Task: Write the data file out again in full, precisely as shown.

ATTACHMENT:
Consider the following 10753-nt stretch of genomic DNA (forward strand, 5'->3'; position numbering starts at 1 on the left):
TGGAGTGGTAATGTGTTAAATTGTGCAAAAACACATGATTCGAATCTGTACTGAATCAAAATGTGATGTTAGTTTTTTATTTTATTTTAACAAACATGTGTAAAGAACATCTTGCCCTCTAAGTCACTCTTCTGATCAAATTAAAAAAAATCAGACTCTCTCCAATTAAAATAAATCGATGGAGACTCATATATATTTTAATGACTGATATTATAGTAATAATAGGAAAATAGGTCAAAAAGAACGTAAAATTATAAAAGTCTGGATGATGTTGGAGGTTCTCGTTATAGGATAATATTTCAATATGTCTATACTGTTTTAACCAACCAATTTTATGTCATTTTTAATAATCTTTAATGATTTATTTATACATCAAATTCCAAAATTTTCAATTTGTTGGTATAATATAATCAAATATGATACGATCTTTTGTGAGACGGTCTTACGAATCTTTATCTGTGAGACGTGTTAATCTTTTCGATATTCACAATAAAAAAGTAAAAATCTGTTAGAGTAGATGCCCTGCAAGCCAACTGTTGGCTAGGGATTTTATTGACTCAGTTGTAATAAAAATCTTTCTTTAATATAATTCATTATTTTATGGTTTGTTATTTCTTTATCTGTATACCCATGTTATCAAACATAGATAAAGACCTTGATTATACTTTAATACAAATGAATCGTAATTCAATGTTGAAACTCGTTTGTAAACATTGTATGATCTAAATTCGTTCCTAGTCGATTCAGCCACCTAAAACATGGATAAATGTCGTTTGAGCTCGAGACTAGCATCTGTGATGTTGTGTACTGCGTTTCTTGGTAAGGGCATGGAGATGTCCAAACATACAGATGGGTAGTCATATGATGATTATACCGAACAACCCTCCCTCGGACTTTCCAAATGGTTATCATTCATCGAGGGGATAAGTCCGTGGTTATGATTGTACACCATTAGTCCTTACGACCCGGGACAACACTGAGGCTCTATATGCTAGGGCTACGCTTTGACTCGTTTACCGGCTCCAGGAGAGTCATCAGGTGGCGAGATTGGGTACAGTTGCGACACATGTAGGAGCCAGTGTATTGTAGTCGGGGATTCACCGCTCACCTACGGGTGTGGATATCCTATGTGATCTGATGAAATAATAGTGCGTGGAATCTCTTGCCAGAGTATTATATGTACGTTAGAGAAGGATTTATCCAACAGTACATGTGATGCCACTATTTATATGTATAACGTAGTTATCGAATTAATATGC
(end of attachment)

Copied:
Consider the following 10753-nt stretch of genomic DNA (forward strand, 5'->3'; position numbering starts at 1 on the left):
TGGAGTGGTAATGTGTTAAATTGTGCAAAAACACATGATTCGAATCTGTACTGAATCAAAATGTGATGTTAGTTTTTTATTTTATTTTAACAAACATGTGTAAAGAACATCTTGCCCTCTAAGTCACTCTTCTGATCAAATTAAAAAAAATCAGACTCTCTCCAATTAAAATAAATCGATGGAGACTCATATATATTTTAATGACTGATATTATAGTAATAATAGGAAAATAGGTCAAAAAGAACGTAAAATTATAAAAGTCTGGATGATGTTGGAGGTTCTCGTTATAGGATAATATTTCAATATGTCTATACTGTTTTAACCAACCAATTTTATGTCATTTTTAATAATCTTTAATGATTTATTTATACATCAAATTCCAAAATTTTCAATTTGTTGGTATAATATAATCAAATATGATACGATCTTTTGTGAGACGGTCTTACGAATCTTTATCTGTGAGACGTGTTAATCTTTTCGATATTCACAATAAAAAAGTAAAAATCTGTTAGAGTAGATGCCCTGCAAGCCAACTGTTGGCTAGGGATTTTATTGACTCAGTTGTAATAAAAATCTTTCTTTAATATAATTCATTATTTTATGGTTTGTTATTTCTTTATCTGTATACCCATGTTATCAAACATAGATAAAGACCTTGATTATACTTTAATACAAATGAATCGTAATTCAATGTTGAAACTCGTTTGTAAACATTGTATGATCTAAATTCGTTCCTAGTCGATTCAGCCACCTAAAACATGGATAAATGTCGTTTGAGCTCGAGACTAGCATCTGTGATGTTGTGTACTGCGTTTCTTGGTAAGGGCATGGAGATGTCCAAACATACAGATGGGTAGTCATATGATGATTATACCGAACAACCCTCCCTCGGACTTTCCAAATGGTTATCATTCATCGAGGGGATAAGTCCGTGGTTATGATTGTACACCATTAGTCCTTACGACCCGGGACAACACTGAGGCTCTATATGCTAGGGCTACGCTTTGACTCGTTTACCGGCTCCAGGAGAGTCATCAGGTGGCGAGATTGGGTACAGTTGCGACACATGTAGGAGCCAGTGTATTGTAGTCGGGGATTCACCGCTCACCTACGGGTGTGGATATCCTATGTGATCTGATGAAATAATAGTGCGTGGAATCTCTTGCCAGAGTATTATATGTACGTTAGAGAAGGATTTATCCAACAGTACATGTGATGCCACTATTTATATGTATAACGTAGTTATCGAATTAATATGC